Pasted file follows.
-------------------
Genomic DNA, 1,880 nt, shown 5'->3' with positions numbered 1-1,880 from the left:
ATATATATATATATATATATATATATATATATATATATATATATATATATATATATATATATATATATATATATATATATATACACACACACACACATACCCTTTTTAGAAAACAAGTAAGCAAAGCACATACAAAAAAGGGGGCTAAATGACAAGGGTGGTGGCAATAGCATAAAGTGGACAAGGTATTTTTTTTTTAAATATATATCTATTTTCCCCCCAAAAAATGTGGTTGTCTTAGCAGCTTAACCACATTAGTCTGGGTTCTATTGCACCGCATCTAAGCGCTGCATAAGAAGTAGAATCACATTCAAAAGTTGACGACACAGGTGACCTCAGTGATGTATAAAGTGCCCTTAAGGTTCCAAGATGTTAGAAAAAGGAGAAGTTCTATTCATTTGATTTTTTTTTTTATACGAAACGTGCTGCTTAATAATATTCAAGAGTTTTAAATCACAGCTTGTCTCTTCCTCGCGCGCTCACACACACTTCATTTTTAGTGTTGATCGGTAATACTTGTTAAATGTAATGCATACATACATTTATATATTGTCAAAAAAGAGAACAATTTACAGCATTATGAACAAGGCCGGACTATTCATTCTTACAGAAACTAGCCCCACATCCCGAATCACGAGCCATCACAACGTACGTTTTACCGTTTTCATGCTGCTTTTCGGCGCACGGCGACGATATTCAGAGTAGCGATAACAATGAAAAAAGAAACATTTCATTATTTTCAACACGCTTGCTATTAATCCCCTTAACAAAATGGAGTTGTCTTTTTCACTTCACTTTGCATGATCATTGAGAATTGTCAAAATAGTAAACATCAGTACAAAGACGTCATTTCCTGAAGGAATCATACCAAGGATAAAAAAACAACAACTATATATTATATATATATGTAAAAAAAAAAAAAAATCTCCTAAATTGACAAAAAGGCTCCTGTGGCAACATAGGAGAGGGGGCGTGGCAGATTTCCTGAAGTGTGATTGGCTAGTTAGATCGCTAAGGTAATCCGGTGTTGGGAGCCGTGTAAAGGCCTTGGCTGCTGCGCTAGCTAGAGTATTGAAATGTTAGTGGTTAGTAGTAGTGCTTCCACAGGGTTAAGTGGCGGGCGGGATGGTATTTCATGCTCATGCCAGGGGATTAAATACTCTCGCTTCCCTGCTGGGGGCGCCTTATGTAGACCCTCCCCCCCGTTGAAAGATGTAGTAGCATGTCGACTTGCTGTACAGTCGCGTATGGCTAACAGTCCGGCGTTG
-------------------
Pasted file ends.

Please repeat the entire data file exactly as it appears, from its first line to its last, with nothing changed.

Genomic DNA, 1,880 nt, shown 5'->3' with positions numbered 1-1,880 from the left:
ATATATATATATATATATATATATATATATATATATATATATATATATATATATATATATATATATATATATATATATATATACACACACACACACATACCCTTTTTAGAAAACAAGTAAGCAAAGCACATACAAAAAAGGGGGCTAAATGACAAGGGTGGTGGCAATAGCATAAAGTGGACAAGGTATTTTTTTTTTAAATATATATCTATTTTCCCCCCAAAAAATGTGGTTGTCTTAGCAGCTTAACCACATTAGTCTGGGTTCTATTGCACCGCATCTAAGCGCTGCATAAGAAGTAGAATCACATTCAAAAGTTGACGACACAGGTGACCTCAGTGATGTATAAAGTGCCCTTAAGGTTCCAAGATGTTAGAAAAAGGAGAAGTTCTATTCATTTGATTTTTTTTTTTATACGAAACGTGCTGCTTAATAATATTCAAGAGTTTTAAATCACAGCTTGTCTCTTCCTCGCGCGCTCACACACACTTCATTTTTAGTGTTGATCGGTAATACTTGTTAAATGTAATGCATACATACATTTATATATTGTCAAAAAAGAGAACAATTTACAGCATTATGAACAAGGCCGGACTATTCATTCTTACAGAAACTAGCCCCACATCCCGAATCACGAGCCATCACAACGTACGTTTTACCGTTTTCATGCTGCTTTTCGGCGCACGGCGACGATATTCAGAGTAGCGATAACAATGAAAAAAGAAACATTTCATTATTTTCAACACGCTTGCTATTAATCCCCTTAACAAAATGGAGTTGTCTTTTTCACTTCACTTTGCATGATCATTGAGAATTGTCAAAATAGTAAACATCAGTACAAAGACGTCATTTCCTGAAGGAATCATACCAAGGATAAAAAAACAACAACTATATATTATATATATATGTAAAAAAAAAAAAAAATCTCCTAAATTGACAAAAAGGCTCCTGTGGCAACATAGGAGAGGGGGCGTGGCAGATTTCCTGAAGTGTGATTGGCTAGTTAGATCGCTAAGGTAATCCGGTGTTGGGAGCCGTGTAAAGGCCTTGGCTGCTGCGCTAGCTAGAGTATTGAAATGTTAGTGGTTAGTAGTAGTGCTTCCACAGGGTTAAGTGGCGGGCGGGATGGTATTTCATGCTCATGCCAGGGGATTAAATACTCTCGCTTCCCTGCTGGGGGCGCCTTATGTAGACCCTCCCCCCCGTTGAAAGATGTAGTAGCATGTCGACTTGCTGTACAGTCGCGTATGGCTAACAGTCCGGCGTTG